We are now hell-bent on setting new world records on the biggest fireworks. We’ve tried hoisting half a tone of explosives into the air with much pomp, regardless of the suffering and death that could have resulted to the birds and fauna inhabiting the island of Filfla, and regardless of health and safety issues. We let Maqluba burn for three whole days because oops, a petard went astray.
All is fair when it comes to protecting our beloved noisy traditions. And no responsibility is claimed or demanded any resulting environmental damage.
Many enjoy these very loud bangs, without giving a fig to the most vulnerable people in society. Who cares about the babies, the children and persons with sensorial disabilities? Who gives a darn about the sick and the old people?
The people who produce these very loud petards feel that it is their right to produce and hear mind-blowing bangs. The enthusiasts who love hearing the loud bangs feel a sense of entitlement to them. In doing so, all of them are failing in their obligation to respect the rights of vulnerable people, and of people who hate loud noises.
But hey, why bother with the most vulnerable in society, when even the government is giving the fireworks lobby a hand? Let us keep in mind that the latest amendment to our law regulating explosives came in this year, following a judgment of the Court of Appeal, which stated that the Żebbiegħ fireworks complex lacked the required 183 metre buffer zone from the closest roads, and which instilled fear in fireworks enthusiasts that several other fireworks factories could also be ordered to close down.
And what an obscenity it was: all in the interest of safeguarding our so-called traditions. In a democracy, where the Rule of Law is upheld, no one is deemed above the law. In a democracy, where the Separation of Powers is upheld, each branch acts as a check and balance towards the other. In this case, the legislative branch overruled the judicial branch and rendered its judgment superfluous.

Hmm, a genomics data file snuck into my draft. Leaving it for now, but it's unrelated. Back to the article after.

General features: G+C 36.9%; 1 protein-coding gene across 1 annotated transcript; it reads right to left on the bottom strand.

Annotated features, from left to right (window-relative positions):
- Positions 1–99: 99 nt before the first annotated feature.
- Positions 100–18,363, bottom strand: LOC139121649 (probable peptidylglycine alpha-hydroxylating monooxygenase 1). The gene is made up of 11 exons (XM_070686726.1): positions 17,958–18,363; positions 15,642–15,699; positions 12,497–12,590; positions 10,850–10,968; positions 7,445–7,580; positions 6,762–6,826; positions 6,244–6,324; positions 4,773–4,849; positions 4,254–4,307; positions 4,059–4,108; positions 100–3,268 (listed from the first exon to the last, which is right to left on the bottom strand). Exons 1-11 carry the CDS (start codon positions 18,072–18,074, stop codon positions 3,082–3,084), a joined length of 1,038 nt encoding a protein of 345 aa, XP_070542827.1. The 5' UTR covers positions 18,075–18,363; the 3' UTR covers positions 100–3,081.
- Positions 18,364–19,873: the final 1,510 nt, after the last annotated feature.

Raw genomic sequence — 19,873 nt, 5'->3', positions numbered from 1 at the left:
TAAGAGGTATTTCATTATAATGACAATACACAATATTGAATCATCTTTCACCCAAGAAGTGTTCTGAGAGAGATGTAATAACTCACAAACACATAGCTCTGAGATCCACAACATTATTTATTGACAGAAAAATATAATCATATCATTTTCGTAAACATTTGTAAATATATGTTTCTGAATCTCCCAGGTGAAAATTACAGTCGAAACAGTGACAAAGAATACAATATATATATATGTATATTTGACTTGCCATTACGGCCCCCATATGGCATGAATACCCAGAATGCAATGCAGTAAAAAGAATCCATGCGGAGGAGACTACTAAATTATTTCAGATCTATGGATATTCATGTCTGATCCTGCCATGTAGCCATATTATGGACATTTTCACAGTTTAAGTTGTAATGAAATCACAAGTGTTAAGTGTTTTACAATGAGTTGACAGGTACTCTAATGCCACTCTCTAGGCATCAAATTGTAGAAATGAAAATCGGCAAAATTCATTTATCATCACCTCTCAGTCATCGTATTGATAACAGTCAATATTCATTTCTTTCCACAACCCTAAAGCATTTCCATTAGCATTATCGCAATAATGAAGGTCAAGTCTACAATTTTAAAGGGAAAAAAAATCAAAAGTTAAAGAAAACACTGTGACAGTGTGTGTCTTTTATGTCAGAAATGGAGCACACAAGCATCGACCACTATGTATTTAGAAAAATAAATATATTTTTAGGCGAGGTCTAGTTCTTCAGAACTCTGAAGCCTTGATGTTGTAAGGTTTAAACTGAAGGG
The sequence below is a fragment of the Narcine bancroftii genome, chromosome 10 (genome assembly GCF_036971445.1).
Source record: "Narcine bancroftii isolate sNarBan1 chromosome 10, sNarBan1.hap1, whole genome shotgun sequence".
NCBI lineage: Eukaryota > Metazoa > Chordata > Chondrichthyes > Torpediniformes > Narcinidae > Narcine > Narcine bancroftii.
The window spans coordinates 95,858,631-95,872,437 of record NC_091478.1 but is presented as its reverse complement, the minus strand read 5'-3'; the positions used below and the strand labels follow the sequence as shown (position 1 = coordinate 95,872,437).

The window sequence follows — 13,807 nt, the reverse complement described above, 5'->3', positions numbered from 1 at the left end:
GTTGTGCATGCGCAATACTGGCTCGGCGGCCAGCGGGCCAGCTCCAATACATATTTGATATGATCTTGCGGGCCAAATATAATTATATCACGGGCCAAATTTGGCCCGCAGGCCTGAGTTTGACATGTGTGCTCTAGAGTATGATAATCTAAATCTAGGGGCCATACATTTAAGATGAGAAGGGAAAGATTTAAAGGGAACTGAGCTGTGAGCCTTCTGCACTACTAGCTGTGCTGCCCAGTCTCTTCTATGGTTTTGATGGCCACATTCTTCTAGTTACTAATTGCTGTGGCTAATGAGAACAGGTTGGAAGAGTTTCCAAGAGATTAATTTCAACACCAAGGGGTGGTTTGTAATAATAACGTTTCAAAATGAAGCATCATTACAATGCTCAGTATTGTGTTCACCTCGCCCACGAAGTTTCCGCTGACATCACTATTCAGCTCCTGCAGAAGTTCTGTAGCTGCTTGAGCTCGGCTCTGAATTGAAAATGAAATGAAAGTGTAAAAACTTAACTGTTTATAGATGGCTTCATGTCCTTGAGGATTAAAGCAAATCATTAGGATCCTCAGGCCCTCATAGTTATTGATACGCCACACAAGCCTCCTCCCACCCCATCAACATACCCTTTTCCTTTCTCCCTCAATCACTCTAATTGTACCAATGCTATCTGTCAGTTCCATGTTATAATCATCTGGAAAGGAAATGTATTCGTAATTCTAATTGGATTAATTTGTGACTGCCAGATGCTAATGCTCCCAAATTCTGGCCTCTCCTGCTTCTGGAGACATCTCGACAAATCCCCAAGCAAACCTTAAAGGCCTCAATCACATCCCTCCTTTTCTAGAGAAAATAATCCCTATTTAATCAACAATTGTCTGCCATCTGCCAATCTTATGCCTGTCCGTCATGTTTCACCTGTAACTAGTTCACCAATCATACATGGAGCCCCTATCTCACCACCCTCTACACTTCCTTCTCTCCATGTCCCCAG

In a democracy where the Separation is upheld, the executive branch should be enforcing the laws, not issuing permits on a regular basis for the closure of arterial roads to allow for fireworks displays. But inconveniences of this sort are allowed to protect our traditions.
The government has responsibilities towards all of its citizens, and not only to the segment of people who elect it to power. It is failing in its obligations towards its citizens when it fails to implement laws on noise pollution and to regulate noises from fireworks. It is failing in its obligations when it fails to protect the most vulnerable from excessive noise.
The government is subjecting its most vulnerable people to inhuman and degrading treatment as it is understood in our Constitution by not regulating noise pollution produced by fireworks. The government is failing in its obligations when it fails to educate people that for every right that they have, there is a corresponding obligation to respect the rights of others. And it is definitely failing in its obligation to raise awareness about the health hazards of our noisy traditions.